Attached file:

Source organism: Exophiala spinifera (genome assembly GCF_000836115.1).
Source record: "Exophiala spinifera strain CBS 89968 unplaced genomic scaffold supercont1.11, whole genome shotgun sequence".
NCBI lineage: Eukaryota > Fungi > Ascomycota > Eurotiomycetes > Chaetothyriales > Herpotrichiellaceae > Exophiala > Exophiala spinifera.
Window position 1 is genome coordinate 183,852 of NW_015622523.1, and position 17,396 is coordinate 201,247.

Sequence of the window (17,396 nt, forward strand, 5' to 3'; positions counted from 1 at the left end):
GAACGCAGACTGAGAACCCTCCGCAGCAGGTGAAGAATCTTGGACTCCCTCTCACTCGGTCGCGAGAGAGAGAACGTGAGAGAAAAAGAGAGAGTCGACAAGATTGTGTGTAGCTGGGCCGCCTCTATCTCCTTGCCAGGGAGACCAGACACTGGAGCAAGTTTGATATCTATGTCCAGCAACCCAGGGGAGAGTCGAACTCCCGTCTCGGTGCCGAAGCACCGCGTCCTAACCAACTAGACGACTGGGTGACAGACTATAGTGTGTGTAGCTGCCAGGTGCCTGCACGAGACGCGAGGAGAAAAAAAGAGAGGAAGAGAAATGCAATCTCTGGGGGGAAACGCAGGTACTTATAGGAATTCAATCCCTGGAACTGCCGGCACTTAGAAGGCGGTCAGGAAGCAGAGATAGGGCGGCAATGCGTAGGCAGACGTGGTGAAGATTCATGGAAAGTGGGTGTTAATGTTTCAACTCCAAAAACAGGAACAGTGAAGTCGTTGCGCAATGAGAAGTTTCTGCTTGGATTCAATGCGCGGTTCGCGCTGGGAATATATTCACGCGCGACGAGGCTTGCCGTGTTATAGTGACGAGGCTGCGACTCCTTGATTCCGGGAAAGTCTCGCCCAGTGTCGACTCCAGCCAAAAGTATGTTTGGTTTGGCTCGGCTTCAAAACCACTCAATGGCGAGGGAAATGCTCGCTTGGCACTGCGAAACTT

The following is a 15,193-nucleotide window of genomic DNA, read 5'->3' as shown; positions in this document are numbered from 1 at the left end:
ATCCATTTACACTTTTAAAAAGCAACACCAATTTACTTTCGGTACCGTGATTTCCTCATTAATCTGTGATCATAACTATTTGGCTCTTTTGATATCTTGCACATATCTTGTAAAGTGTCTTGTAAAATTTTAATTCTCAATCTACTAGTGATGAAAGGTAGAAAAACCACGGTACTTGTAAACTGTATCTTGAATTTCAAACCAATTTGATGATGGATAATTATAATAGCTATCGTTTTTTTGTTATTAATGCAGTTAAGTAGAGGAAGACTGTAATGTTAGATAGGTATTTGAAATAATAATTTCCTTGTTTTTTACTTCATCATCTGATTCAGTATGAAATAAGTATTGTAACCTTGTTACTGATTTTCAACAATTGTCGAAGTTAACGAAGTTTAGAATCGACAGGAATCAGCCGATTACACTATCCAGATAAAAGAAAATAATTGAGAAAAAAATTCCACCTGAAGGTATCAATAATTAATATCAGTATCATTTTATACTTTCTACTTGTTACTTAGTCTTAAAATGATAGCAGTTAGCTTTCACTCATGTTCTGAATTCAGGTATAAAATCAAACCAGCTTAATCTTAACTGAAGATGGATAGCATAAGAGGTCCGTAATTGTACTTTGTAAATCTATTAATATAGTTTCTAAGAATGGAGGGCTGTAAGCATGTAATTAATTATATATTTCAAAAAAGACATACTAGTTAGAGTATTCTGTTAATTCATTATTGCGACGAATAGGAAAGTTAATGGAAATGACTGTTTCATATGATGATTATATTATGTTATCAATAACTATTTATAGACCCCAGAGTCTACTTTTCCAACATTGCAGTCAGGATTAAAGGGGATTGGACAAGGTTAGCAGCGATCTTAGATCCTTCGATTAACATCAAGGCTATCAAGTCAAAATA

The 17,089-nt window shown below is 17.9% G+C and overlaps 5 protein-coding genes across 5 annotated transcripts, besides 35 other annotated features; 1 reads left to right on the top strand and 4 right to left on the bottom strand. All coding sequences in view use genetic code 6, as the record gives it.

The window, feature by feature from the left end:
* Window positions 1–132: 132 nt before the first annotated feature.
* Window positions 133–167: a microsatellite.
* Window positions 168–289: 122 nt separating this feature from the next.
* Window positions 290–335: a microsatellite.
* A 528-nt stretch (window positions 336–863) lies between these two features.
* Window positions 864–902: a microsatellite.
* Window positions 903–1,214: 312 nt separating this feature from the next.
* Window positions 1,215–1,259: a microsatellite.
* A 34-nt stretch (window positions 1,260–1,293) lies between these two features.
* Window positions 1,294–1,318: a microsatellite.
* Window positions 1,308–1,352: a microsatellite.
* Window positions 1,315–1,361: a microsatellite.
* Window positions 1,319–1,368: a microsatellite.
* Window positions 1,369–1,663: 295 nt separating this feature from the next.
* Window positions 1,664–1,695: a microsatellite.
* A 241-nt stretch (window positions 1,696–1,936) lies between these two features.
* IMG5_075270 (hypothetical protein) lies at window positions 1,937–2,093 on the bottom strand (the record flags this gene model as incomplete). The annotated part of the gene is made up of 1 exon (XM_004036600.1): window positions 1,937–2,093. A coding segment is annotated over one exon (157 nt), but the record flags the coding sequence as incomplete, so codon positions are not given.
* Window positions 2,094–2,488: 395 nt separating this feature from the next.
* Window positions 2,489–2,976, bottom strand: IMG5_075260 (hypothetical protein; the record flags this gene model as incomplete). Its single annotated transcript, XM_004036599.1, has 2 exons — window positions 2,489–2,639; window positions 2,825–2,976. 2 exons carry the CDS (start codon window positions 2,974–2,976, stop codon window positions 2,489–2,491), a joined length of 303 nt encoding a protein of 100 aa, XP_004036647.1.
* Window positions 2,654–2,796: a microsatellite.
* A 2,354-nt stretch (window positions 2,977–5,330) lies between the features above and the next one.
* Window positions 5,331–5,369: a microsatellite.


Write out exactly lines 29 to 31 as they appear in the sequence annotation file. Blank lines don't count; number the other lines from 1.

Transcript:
* Window positions 2,489–2,976, bottom strand: IMG5_075260 (hypothetical protein; the record flags this gene model as incomplete). Its single annotated transcript, XM_004036599.1, has 2 exons — window positions 2,489–2,639; window positions 2,825–2,976. 2 exons carry the CDS (start codon window positions 2,974–2,976, stop codon window positions 2,489–2,491), a joined length of 303 nt encoding a protein of 100 aa, XP_004036647.1.
* Window positions 2,654–2,796: a microsatellite.
* A 2,354-nt stretch (window positions 2,977–5,330) lies between the features above and the next one.